#BeerRelease

Brut IPA: The Opposite of Haze

What is the next hazy IPA? While that style shows no signs of slowing down (this is where we point out that we have a rotating series of them on tap in our Beer Hall), the beer nerd in your life can be found arguing in Beer Advocate comment threads about craft beer’s newest “it” beer.

At least some people are speculating that it’ll be the brut IPA.

The polar opposite of a juicy, hazy NEIPA, a brut IPA is effervescent as hell and finishes dry, similar to the varietals given the “brut” designation by winemakers. They are heavily hopped, but don’t share the bitterness of a West Coast-style hop bomb. They sparkle and pop with bright, fruit-forward aromatics, brilliant orange-gold color, and little discernable bitterness.

That distinct, singular dryness is not an unpleasantly arid one, and if you do it right, it practically begs you to take another sip.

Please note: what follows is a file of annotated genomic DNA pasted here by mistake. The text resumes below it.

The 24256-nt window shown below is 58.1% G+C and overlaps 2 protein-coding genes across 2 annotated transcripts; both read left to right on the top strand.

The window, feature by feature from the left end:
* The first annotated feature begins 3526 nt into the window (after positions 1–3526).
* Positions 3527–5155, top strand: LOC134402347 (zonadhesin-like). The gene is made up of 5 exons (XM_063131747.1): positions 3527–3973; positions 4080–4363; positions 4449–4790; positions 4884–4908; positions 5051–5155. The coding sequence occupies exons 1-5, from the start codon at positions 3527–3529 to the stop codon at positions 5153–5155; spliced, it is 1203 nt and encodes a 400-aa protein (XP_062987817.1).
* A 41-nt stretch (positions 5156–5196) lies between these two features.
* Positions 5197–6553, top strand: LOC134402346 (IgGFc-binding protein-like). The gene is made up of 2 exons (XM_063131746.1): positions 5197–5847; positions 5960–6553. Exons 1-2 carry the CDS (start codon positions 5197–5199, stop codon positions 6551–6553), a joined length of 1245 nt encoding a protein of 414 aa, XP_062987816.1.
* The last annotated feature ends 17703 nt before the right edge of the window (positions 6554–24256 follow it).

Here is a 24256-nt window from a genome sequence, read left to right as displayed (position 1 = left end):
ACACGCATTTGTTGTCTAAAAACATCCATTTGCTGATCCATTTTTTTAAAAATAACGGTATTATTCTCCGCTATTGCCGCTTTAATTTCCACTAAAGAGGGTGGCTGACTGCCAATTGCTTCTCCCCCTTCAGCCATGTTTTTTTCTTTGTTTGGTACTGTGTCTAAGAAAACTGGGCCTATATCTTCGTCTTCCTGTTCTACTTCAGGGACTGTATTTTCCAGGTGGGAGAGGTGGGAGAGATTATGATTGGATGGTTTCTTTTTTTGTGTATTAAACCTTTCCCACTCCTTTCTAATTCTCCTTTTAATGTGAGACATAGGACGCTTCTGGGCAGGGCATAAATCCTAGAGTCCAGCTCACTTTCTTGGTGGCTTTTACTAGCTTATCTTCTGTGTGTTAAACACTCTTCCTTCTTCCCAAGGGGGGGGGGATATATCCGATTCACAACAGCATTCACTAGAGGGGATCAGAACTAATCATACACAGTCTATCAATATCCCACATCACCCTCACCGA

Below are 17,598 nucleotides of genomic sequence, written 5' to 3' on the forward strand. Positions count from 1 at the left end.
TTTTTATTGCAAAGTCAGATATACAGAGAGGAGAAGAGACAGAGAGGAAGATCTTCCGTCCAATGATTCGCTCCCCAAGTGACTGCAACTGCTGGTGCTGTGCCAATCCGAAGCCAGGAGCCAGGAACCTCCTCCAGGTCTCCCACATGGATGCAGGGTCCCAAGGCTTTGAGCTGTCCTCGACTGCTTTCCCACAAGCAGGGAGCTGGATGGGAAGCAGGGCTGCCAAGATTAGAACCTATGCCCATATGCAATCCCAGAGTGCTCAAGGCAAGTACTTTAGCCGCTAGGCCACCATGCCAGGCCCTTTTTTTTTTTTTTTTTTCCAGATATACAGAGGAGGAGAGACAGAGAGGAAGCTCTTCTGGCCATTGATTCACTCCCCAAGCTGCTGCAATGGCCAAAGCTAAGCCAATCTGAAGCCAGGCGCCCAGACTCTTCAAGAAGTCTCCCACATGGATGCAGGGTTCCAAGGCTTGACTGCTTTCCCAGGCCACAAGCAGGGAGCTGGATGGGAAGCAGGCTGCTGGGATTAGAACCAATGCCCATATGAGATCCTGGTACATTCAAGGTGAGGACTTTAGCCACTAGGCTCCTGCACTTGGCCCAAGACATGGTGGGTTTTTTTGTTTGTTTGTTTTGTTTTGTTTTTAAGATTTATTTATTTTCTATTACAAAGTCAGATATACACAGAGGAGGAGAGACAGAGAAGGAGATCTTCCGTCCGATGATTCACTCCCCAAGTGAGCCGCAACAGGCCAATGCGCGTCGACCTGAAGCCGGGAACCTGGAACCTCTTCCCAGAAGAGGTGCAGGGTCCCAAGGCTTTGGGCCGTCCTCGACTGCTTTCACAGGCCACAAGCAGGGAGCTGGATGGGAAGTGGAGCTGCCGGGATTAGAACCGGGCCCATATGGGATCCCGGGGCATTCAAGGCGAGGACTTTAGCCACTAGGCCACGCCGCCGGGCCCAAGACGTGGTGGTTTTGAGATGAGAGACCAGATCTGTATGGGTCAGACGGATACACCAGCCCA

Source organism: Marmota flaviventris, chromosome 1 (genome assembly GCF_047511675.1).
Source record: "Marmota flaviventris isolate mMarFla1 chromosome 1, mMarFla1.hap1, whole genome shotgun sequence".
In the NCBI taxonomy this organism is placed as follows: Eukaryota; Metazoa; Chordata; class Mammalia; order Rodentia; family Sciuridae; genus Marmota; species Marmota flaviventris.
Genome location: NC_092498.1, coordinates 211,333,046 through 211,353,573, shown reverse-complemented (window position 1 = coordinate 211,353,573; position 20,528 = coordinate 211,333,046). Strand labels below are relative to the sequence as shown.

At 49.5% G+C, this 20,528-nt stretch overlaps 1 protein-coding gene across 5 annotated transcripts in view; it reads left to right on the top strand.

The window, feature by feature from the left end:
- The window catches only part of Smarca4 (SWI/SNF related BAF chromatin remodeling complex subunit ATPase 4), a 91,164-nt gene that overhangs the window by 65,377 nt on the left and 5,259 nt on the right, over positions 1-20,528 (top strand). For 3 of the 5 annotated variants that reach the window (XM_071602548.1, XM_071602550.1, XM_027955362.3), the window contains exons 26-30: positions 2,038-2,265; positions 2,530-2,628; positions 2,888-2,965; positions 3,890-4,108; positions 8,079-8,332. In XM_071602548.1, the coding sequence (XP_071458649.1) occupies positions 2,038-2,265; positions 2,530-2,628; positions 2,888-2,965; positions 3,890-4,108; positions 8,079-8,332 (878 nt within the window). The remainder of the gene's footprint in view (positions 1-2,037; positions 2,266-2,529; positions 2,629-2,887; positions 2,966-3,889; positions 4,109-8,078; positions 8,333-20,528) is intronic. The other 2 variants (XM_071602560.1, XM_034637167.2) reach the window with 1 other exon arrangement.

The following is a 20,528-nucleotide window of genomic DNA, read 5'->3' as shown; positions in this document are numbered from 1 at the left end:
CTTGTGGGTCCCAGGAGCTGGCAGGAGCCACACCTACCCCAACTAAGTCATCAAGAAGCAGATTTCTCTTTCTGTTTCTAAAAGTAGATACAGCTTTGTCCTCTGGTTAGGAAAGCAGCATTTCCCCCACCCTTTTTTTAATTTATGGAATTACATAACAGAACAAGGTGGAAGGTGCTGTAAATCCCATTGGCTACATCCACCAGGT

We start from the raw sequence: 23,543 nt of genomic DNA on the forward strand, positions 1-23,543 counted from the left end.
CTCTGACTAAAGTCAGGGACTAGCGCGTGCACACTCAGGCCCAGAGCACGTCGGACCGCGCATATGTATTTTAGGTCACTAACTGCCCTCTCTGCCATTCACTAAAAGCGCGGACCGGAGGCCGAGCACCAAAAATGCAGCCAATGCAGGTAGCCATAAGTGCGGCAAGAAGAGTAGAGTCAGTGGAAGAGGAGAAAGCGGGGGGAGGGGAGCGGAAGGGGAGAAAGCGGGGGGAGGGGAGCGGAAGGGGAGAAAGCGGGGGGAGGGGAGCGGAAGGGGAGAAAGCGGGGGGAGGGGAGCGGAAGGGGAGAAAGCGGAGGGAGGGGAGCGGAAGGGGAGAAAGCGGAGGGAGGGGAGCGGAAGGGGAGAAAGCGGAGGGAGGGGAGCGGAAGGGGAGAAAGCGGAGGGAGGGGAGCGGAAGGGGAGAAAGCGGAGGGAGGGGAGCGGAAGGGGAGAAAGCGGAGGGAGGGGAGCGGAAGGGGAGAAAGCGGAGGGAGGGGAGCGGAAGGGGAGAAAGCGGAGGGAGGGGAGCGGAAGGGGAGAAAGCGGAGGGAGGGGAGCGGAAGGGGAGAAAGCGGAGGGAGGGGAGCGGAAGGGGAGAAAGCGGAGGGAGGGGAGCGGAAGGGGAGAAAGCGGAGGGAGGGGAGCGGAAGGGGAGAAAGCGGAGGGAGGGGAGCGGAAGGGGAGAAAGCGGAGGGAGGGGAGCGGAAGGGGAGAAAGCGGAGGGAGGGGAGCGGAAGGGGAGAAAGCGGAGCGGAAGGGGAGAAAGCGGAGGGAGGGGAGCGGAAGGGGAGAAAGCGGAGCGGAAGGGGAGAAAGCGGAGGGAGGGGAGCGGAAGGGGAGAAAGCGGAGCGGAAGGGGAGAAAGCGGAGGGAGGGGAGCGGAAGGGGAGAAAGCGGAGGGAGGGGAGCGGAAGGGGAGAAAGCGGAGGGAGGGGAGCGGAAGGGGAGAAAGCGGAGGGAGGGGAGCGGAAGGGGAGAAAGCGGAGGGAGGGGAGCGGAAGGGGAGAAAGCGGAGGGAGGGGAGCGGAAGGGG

Getting that effect is the thing. Surly has successfully done “that thing” for years. Beer Hall favorites like Frisson and DAF have utilized enzymes to chew up the sugars and dry the beers out, giving them a champagne-style finish. Our latest BC Small Batch Beer, Rose, also uses this process to great, can’t-keep-up-with-demand success.

With that experience in mind, we brewed our take on this “next big thing”, and it goes on tap in the Beer Hall on Thursday, July 5th. As advertised, it’s bubbly, nowhere close to hazy, and unlike any other IPA you’re likely to find. Track this one down.

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